Poems about World War

More Light! More Light! by Anthony Hecht

‘More Light! More Light!’ by Anthony Hecht what inspired by the poet’s experiences during World War II. It describes several horrific deaths, one and 16th-century England and three in Buchenwald during World War II.

More Light! More Light! by Anthony Hecht Visual Representation

Epitaph on a Tyrant by W.H. Auden

‘Epitaph on a Tyrant’ by W.H. Auden is a thoughtful poem written at the beginning of WWII. The piece describes a tyrant’s beliefs and his power over everything around him. 

Epitaph on a Tyrant by W.H. Auden Visual Representation

A Subaltern by Siegfried Sassoon

In ‘A Subaltern’ the speaker catches a glimpse of the innocence and hope he thought the war had erased in a conversation with a junior military officer.

A Subaltern by Siegfried Sasson Visual Representation

Ultima Ratio Regum by Stephen Spender

‘Ultima Ratio Regum’ translates to English as “the last (ultimate) argument of kings,” which is an insinuation of war. In this poem, Spender portrays the effect of war on innocent, insignificant lives.

Ultima Ratio Regum by Stephen Spender Visual Representation

Last Post by Carol Ann Duffy

In ‘Last Post’, the poet winds back the clock so we reimagine fallen soldiers being brought back to life instead of dying in battle in the fields during WWI.

Dreamers by Siegfried Sassoon

‘Dreamers’ by Siegfried Sassoon speakers on the inner, dream-like lives of soldiers fighting in the trenches of World War I. 

Winter-Lull by D.H. Lawrence

‘Winter-Lull’ by D.H. Lawrence describes a snow covered battlefield and the silence plaguing a group of soldiers during WWI. 

The Garden by Ezra Pound

‘The Garden’ by Ezra Pound describes the emotional conflict caused by changes in the upper and lower classes of England during the ending months of WWI.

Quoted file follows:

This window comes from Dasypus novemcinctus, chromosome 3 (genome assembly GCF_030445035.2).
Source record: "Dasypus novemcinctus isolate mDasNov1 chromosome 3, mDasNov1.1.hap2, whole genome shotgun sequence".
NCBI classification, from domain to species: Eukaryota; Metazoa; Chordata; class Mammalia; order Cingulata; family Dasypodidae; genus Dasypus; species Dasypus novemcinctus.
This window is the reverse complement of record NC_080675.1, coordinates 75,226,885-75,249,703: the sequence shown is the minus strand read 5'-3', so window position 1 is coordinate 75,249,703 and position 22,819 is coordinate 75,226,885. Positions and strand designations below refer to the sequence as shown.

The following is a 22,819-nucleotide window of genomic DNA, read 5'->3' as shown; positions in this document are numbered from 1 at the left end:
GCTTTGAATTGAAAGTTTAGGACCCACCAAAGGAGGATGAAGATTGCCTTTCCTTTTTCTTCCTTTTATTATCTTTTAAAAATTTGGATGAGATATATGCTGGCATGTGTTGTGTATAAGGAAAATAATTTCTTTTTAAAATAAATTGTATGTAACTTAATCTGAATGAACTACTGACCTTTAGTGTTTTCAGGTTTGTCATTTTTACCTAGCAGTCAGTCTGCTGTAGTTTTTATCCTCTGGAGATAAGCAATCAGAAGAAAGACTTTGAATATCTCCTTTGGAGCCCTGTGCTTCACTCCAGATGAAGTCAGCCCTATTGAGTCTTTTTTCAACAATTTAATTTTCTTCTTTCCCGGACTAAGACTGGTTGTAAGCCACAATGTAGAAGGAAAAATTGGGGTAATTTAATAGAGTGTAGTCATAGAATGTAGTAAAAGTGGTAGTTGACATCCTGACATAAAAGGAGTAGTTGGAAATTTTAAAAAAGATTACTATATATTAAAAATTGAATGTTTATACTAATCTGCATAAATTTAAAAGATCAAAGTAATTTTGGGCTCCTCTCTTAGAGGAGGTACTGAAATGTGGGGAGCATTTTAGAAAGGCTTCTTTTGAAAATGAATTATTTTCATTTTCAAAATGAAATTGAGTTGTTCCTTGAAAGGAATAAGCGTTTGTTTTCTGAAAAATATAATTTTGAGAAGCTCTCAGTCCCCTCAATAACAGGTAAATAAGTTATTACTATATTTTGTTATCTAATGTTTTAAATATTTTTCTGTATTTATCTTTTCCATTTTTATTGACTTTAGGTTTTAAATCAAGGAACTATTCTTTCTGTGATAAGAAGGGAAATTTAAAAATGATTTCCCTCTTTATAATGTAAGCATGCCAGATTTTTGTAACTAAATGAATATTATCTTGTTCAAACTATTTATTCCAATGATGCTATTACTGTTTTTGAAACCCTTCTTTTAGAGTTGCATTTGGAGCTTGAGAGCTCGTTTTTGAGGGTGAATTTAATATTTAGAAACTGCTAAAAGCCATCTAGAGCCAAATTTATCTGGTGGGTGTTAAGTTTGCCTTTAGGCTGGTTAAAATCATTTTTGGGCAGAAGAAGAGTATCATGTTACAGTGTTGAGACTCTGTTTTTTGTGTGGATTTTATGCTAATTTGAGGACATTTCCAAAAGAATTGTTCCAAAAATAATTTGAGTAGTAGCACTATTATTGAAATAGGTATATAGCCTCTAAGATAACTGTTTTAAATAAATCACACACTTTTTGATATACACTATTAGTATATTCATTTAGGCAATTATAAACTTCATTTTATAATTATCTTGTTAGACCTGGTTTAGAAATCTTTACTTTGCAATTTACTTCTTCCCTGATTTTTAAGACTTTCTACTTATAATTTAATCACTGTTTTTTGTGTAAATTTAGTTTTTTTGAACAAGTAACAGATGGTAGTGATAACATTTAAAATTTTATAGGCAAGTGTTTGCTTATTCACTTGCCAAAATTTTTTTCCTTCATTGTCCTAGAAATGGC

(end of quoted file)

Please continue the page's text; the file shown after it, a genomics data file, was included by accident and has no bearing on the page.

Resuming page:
Secrets by Letitia Elizabeth Landon

‘Secrets’ describes the natural human affinity for the sorrows of the world and how one may be changed by their own interior “misery.” 

The Old Year by Henry Kendall

‘The Old Year’ by Henry Kendall is an optimistic piece that deals with how time passes and the intangible impact it leaves on the present.

In Westminster Abbey by John Betjeman

‘In Westminster Abbey’ is a satirical dramatic monologue in which Betjeman sends up the upper classes for their preoccupations with class and money.

Heart and Mind by Edith Sitwell

‘Heart and Mind’ is a poem that was written in 1944. Edith Sitwell’s best known work is the one produced during the Second World War.

Vergissmeinnicht by Keith Douglas

‘Vergissmeinnicht’ is about English soldiers returning to the scene of a battle fought three weeks previously and find the dead body of a German soldier.

The Call by Robert Service

In ‘The Call,’ Robert Service reflects on the propaganda used to recruit soldiers into World War I, based on his living in France at the time.

Beat! Beat! Drums! by Walt Whitman

The commentary that Whitman provides in ‘Beat! Beat! Drums!’, in regard to the American Civil war, is that it’s all-encompassing and negative.

Wild With All Regrets by Wilfred Owen

‘Wild With All Regrets’ by Wilfred Owen takes place in the last few minutes of a dying soldier as his body shuts down, and he grows immobile.

Discover and learn about the greatest poetry, straight to your inbox

Start Your Perfect Poetry Journey

The Best-Kept Secrets of Poetry

Discover and learn about the greatest poetry ever straight to your inbox